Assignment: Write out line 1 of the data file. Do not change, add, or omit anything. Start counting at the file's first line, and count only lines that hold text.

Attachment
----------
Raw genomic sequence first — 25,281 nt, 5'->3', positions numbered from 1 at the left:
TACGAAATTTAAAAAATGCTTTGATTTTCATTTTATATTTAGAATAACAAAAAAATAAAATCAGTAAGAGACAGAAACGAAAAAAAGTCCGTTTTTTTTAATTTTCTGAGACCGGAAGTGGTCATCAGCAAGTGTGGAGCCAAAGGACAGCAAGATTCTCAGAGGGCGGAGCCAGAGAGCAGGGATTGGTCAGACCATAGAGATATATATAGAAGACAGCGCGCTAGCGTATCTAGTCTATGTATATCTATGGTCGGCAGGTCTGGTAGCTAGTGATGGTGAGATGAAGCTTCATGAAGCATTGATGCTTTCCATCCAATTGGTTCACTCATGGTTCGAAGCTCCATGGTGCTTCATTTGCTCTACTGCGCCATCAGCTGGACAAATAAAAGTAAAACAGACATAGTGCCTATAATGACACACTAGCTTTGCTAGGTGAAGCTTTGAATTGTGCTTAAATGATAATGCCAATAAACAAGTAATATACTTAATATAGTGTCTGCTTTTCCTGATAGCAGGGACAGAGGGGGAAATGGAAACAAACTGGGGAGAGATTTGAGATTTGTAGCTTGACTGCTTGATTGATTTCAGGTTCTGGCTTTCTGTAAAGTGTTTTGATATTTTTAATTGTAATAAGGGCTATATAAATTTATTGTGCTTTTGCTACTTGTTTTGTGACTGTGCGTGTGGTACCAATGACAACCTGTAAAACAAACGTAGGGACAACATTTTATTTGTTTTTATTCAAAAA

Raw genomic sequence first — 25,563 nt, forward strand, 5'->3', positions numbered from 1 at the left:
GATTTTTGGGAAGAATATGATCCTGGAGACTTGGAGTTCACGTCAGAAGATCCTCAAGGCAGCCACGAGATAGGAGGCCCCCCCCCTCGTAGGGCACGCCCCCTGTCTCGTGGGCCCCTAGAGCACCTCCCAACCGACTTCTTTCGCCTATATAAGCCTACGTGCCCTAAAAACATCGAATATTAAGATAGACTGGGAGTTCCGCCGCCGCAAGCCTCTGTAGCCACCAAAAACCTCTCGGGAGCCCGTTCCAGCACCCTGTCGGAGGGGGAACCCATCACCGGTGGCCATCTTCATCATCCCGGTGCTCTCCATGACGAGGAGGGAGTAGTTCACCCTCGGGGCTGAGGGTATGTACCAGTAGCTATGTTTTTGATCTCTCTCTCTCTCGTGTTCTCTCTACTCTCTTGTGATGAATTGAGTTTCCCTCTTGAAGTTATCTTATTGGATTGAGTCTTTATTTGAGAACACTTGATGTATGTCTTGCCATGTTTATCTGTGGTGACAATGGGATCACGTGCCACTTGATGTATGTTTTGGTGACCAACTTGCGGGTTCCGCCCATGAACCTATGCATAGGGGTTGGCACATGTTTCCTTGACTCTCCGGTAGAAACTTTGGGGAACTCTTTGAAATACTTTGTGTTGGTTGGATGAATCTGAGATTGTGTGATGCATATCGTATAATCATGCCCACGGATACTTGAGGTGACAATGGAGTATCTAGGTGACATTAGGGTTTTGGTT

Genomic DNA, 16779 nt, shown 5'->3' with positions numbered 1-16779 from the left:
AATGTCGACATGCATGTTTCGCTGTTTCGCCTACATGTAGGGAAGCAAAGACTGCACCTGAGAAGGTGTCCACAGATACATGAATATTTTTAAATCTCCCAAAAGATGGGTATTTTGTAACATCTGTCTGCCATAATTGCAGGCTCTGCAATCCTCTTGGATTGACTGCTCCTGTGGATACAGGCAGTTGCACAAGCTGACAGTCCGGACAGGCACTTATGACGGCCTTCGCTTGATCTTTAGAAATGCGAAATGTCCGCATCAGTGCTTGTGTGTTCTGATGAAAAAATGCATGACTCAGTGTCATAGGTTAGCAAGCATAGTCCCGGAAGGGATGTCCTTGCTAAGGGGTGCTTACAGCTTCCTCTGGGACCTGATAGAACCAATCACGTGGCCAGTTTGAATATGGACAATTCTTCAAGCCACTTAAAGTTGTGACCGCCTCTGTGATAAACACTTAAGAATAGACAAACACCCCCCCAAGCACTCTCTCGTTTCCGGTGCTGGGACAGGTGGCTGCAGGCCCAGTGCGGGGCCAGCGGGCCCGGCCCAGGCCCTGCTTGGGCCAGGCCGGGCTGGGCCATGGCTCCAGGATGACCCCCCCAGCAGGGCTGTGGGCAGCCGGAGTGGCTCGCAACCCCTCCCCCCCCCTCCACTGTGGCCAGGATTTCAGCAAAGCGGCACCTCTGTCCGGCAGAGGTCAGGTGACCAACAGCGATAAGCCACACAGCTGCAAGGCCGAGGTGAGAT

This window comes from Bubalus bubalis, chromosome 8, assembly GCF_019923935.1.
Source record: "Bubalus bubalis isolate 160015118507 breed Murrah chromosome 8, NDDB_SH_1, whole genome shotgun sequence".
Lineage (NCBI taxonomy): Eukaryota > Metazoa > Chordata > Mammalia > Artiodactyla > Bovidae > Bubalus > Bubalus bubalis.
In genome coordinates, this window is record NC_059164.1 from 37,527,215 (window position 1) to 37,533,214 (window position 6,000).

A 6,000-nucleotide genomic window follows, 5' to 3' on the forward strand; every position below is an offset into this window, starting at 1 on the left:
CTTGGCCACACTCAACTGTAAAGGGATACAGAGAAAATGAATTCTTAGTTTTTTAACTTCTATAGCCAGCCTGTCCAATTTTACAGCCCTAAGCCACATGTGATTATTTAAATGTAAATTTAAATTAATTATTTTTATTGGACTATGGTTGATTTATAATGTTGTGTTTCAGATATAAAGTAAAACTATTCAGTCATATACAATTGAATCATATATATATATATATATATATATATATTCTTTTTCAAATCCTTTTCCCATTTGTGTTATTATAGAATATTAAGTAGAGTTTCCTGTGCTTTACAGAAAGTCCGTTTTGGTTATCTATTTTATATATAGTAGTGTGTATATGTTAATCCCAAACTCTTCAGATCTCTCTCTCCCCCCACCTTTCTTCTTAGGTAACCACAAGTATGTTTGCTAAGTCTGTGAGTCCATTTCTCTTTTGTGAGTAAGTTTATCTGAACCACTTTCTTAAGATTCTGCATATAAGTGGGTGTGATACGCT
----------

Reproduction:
Raw genomic sequence first — 25,281 nt, 5'->3', positions numbered from 1 at the left: